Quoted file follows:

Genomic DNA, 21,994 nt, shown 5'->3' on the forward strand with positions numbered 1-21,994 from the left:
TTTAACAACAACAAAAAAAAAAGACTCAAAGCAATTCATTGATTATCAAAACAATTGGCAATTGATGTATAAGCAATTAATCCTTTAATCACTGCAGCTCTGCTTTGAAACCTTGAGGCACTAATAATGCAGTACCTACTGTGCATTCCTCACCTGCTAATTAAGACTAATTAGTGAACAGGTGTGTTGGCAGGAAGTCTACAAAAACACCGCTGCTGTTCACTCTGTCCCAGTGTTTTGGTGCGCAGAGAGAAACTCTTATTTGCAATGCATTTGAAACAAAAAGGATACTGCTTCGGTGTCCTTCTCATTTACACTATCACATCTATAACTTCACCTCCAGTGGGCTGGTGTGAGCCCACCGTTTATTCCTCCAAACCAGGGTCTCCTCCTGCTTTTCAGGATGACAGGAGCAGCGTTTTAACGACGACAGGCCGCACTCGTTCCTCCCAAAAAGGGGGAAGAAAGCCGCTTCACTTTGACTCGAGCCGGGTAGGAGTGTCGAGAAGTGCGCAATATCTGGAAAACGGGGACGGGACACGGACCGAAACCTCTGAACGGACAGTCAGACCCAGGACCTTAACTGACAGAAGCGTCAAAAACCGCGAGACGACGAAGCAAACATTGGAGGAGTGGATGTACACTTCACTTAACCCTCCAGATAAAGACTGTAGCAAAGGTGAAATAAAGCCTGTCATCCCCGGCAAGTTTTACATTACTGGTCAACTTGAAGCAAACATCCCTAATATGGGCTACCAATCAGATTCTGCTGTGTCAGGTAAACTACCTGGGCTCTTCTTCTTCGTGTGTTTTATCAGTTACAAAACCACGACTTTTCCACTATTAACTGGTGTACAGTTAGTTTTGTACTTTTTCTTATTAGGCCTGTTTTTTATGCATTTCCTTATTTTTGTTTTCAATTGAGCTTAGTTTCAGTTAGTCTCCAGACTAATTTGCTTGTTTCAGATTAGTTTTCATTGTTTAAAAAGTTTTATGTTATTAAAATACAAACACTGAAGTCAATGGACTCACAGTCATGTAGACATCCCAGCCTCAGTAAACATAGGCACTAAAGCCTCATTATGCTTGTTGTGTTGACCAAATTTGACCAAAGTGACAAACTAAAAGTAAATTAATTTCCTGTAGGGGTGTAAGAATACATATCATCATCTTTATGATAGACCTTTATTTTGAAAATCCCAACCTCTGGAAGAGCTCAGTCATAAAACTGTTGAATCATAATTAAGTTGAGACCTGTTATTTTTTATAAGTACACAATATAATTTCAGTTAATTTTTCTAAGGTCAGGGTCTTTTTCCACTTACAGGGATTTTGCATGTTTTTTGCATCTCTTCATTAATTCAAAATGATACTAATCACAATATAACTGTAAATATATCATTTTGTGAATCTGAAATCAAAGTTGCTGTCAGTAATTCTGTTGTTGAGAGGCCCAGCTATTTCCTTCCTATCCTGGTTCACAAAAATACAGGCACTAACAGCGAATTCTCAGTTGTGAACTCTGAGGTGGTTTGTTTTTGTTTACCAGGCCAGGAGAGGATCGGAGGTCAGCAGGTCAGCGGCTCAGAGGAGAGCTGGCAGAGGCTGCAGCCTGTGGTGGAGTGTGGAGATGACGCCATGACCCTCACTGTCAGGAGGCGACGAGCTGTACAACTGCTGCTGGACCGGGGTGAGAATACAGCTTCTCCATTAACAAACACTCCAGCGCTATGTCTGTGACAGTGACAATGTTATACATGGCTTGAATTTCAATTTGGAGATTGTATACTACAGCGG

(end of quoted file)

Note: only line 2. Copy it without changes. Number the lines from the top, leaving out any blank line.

TTTAACAACAACAAAAAAAAAAGACTCAAAGCAATTCATTGATTATCAAAACAATTGGCAATTGATGTATAAGCAATTAATCCTTTAATCACTGCAGCTCTGCTTTGAAACCTTGAGGCACTAATAATGCAGTACCTACTGTGCATTCCTCACCTGCTAATTAAGACTAATTAGTGAACAGGTGTGTTGGCAGGAAGTCTACAAAAACACCGCTGCTGTTCACTCTGTCCCAGTGTTTTGGTGCGCAGAGAGAAACTCTTATTTGCAATGCATTTGAAACAAAAAGGATACTGCTTCGGTGTCCTTCTCATTTACACTATCACATCTATAACTTCACCTCCAGTGGGCTGGTGTGAGCCCACCGTTTATTCCTCCAAACCAGGGTCTCCTCCTGCTTTTCAGGATGACAGGAGCAGCGTTTTAACGACGACAGGCCGCACTCGTTCCTCCCAAAAAGGGGGAAGAAAGCCGCTTCACTTTGACTCGAGCCGGGTAGGAGTGTCGAGAAGTGCGCAATATCTGGAAAACGGGGACGGGACACGGACCGAAACCTCTGAACGGACAGTCAGACCCAGGACCTTAACTGACAGAAGCGTCAAAAACCGCGAGACGACGAAGCAAACATTGGAGGAGTGGATGTACACTTCACTTAACCCTCCAGATAAAGACTGTAGCAAAGGTGAAATAAAGCCTGTCATCCCCGGCAAGTTTTACATTACTGGTCAACTTGAAGCAAACATCCCTAATATGGGCTACCAATCAGATTCTGCTGTGTCAGGTAAACTACCTGGGCTCTTCTTCTTCGTGTGTTTTATCAGTTACAAAACCACGACTTTTCCACTATTAACTGGTGTACAGTTAGTTTTGTACTTTTTCTTATTAGGCCTGTTTTTTATGCATTTCCTTATTTTTGTTTTCAATTGAGCTTAGTTTCAGTTAGTCTCCAGACTAATTTGCTTGTTTCAGATTAGTTTTCATTGTTTAAAAAGTTTTATGTTATTAAAATACAAACACTGAAGTCAATGGACTCACAGTCATGTAGACATCCCAGCCTCAGTAAACATAGGCACTAAAGCCTCATTATGCTTGTTGTGTTGACCAAATTTGACCAAAGTGACAAACTAAAAGTAAATTAATTTCCTGTAGGGGTGTAAGAATACATATCATCATCTTTATGATAGACCTTTATTTTGAAAATCCCAACCTCTGGAAGAGCTCAGTCATAAAACTGTTGAATCATAATTAAGTTGAGACCTGTTATTTTTTATAAGTACACAATATAATTTCAGTTAATTTTTCTAAGGTCAGGGTCTTTTTCCACTTACAGGGATTTTGCATGTTTTTTGCATCTCTTCATTAATTCAAAATGATACTAATCACAATATAACTGTAAATATATCATTTTGTGAATCTGAAATCAAAGTTGCTGTCAGTAATTCTGTTGTTGAGAGGCCCAGCTATTTCCTTCCTATCCTGGTTCACAAAAATACAGGCACTAACAGCGAATTCTCAGTTGTGAACTCTGAGGTGGTTTGTTTTTGTTTACCAGGCCAGGAGAGGATCGGAGGTCAGCAGGTCAGCGGCTCAGAGGAGAGCTGGCAGAGGCTGCAGCCTGTGGTGGAGTGTGGAGATGACGCCATGACCCTCACTGTCAGGAGGCGACGAGCTGTACAACTGCTGCTGGACCGGGGTGAGAATACAGCTTCTCCATTAACAAACACTCCAGCGCTATGTCTGTGACAGTGACAATGTTATACATGGCTTGAATTTCAATTTGGAGATTGTATACTACAGCGG